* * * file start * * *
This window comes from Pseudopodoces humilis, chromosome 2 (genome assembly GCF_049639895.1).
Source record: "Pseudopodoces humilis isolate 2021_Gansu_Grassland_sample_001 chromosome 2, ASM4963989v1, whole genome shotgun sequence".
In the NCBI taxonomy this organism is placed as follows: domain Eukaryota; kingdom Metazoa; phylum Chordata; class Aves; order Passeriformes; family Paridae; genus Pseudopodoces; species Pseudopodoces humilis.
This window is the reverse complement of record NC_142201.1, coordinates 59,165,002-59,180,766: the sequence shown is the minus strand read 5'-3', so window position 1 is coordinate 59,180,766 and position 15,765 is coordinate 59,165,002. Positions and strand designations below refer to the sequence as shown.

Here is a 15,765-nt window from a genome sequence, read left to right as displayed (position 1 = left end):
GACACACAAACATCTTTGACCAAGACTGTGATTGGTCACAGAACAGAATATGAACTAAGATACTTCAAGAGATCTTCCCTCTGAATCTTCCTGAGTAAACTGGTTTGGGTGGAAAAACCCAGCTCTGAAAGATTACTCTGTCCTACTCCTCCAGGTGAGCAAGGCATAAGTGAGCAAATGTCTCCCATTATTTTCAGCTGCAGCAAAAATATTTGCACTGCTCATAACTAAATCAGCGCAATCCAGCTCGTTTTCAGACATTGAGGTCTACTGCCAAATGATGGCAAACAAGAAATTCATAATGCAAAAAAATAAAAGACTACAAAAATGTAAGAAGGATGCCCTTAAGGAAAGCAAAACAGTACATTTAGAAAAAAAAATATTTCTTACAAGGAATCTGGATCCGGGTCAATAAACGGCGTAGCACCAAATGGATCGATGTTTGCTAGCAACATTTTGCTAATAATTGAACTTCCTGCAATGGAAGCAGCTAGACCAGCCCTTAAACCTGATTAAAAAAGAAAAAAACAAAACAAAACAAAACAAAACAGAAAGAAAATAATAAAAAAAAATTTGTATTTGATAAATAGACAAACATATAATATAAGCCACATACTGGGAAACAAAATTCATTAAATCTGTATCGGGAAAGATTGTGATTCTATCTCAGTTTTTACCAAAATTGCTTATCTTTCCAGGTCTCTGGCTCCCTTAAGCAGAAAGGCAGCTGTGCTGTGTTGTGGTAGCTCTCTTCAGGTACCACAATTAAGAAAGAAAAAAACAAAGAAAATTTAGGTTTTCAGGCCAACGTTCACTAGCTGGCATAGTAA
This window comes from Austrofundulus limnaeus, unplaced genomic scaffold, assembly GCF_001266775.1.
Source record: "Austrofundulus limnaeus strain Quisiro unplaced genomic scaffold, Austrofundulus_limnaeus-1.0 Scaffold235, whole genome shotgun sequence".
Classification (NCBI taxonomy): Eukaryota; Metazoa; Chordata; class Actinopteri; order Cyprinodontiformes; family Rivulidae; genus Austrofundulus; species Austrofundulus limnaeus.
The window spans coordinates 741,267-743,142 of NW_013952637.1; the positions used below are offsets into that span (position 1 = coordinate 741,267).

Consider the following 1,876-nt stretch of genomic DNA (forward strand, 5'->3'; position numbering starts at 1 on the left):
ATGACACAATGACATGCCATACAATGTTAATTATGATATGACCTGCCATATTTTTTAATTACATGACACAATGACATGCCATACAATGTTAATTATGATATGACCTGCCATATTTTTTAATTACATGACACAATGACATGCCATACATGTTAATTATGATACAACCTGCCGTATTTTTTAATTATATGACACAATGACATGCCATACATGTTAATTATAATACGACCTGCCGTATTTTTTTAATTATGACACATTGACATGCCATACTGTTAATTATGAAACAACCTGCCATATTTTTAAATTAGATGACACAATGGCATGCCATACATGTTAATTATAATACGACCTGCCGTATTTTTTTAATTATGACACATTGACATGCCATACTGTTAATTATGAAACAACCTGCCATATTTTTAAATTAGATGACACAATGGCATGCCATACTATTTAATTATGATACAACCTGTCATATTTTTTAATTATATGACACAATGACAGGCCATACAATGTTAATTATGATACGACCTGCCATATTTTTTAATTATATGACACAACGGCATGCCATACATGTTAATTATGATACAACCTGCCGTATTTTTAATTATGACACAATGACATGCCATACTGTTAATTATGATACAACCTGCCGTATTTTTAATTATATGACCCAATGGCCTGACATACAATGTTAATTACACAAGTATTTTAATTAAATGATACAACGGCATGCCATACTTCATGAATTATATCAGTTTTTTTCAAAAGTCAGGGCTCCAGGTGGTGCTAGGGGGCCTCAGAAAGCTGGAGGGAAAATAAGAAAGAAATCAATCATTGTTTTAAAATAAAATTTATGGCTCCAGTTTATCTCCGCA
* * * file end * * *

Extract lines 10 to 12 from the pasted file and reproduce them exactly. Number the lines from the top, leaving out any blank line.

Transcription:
The window spans coordinates 741,267-743,142 of NW_013952637.1; the positions used below are offsets into that span (position 1 = coordinate 741,267).

Consider the following 1,876-nt stretch of genomic DNA (forward strand, 5'->3'; position numbering starts at 1 on the left):
ATGACACAATGACATGCCATACAATGTTAATTATGATATGACCTGCCATATTTTTTAATTACATGACACAATGACATGCCATACAATGTTAATTATGATATGACCTGCCATATTTTTTAATTACATGACACAATGACATGCCATACATGTTAATTATGATACAACCTGCCGTATTTTTTAATTATATGACACAATGACATGCCATACATGTTAATTATAATACGACCTGCCGTATTTTTTTAATTATGACACATTGACATGCCATACTGTTAATTATGAAACAACCTGCCATATTTTTAAATTAGATGACACAATGGCATGCCATACATGTTAATTATAATACGACCTGCCGTATTTTTTTAATTATGACACATTGACATGCCATACTGTTAATTATGAAACAACCTGCCATATTTTTAAATTAGATGACACAATGGCATGCCATACTATTTAATTATGATACAACCTGTCATATTTTTTAATTATATGACACAATGACAGGCCATACAATGTTAATTATGATACGACCTGCCATATTTTTTAATTATATGACACAACGGCATGCCATACATGTTAATTATGATACAACCTGCCGTATTTTTAATTATGACACAATGACATGCCATACTGTTAATTATGATACAACCTGCCGTATTTTTAATTATATGACCCAATGGCCTGACATACAATGTTAATTACACAAGTATTTTAATTAAATGATACAACGGCATGCCATACTTCATGAATTATATCAGTTTTTTTCAAAAGTCAGGGCTCCAGGTGGTGCTAGGGGGCCTCAGAAAGCTGGAGGGAAAATAAGAAAGAAATCAATCATTGTTTTAAAATAAAATTTATGGCTCCAGTTTATCTCCGCA